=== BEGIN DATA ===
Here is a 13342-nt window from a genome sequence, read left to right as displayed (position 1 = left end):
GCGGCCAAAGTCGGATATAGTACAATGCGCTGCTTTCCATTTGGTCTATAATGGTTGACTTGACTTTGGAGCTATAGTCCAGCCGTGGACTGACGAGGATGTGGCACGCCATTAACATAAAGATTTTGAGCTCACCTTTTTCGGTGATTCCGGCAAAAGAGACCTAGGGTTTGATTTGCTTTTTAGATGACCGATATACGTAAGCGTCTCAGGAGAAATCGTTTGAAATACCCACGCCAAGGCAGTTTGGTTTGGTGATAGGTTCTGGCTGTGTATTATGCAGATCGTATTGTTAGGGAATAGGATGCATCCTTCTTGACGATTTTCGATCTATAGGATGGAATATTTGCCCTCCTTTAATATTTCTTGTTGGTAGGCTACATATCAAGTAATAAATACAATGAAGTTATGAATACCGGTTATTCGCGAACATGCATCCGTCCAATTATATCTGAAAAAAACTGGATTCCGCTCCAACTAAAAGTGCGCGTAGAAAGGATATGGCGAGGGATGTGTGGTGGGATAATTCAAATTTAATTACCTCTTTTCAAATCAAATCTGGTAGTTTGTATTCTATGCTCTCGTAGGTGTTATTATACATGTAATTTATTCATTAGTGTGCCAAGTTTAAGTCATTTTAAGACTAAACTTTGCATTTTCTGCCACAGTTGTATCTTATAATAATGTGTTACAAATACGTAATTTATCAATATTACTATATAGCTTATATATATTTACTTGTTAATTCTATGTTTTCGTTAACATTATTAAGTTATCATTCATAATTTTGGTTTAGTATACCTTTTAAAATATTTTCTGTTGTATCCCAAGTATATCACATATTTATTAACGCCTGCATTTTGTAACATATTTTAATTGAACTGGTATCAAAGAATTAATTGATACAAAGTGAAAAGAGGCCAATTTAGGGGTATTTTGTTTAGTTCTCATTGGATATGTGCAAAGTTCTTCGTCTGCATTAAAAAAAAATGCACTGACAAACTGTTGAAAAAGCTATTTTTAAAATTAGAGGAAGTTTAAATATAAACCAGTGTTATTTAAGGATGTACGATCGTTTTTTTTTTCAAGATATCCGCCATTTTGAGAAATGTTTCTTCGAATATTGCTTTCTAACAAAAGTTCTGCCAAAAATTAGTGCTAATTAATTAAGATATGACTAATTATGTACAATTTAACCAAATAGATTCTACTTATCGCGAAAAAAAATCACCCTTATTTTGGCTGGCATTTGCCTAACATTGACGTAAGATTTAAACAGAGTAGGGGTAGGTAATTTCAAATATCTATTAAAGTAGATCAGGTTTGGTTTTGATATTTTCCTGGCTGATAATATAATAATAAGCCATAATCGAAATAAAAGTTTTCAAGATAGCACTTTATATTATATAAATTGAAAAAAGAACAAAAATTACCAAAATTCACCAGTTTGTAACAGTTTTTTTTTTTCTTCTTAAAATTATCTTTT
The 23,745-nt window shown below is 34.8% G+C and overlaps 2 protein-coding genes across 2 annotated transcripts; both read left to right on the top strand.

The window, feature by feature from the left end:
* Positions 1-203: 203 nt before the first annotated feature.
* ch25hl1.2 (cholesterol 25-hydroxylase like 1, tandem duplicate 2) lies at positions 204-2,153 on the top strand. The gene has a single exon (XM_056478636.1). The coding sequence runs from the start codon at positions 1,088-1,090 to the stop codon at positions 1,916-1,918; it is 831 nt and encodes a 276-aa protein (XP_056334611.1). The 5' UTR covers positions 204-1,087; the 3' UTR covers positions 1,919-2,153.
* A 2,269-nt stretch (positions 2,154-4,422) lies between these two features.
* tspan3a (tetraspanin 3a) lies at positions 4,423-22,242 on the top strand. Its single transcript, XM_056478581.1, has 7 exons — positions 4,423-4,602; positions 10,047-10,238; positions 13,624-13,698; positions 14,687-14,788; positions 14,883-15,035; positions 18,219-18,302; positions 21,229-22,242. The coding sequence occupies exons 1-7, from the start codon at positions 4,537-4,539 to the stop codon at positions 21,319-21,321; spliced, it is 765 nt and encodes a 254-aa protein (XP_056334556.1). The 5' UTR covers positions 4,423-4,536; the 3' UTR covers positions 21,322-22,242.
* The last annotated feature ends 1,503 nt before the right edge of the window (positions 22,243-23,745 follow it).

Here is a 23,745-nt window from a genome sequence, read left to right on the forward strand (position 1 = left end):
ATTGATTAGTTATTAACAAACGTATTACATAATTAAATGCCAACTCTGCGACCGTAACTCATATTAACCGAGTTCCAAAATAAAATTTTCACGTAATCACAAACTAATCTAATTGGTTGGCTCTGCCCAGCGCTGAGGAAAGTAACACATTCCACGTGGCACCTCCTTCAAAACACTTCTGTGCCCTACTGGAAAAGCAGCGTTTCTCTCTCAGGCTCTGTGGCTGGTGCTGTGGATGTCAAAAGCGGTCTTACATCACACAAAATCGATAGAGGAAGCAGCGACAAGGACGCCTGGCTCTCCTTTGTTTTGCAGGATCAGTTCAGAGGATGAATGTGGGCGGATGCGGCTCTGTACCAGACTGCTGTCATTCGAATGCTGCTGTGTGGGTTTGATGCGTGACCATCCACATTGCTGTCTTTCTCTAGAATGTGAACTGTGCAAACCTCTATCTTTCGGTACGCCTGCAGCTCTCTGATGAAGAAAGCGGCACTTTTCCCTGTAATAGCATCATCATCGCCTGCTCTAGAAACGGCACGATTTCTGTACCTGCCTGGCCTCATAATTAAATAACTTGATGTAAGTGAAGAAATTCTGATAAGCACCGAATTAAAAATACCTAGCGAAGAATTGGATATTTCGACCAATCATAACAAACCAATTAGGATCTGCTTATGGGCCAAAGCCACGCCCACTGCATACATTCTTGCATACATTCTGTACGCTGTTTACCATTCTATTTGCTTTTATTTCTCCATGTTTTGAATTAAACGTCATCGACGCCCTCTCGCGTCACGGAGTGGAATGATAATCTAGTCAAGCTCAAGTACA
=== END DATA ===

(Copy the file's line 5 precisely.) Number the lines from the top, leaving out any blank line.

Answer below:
* Positions 1-203: 203 nt before the first annotated feature.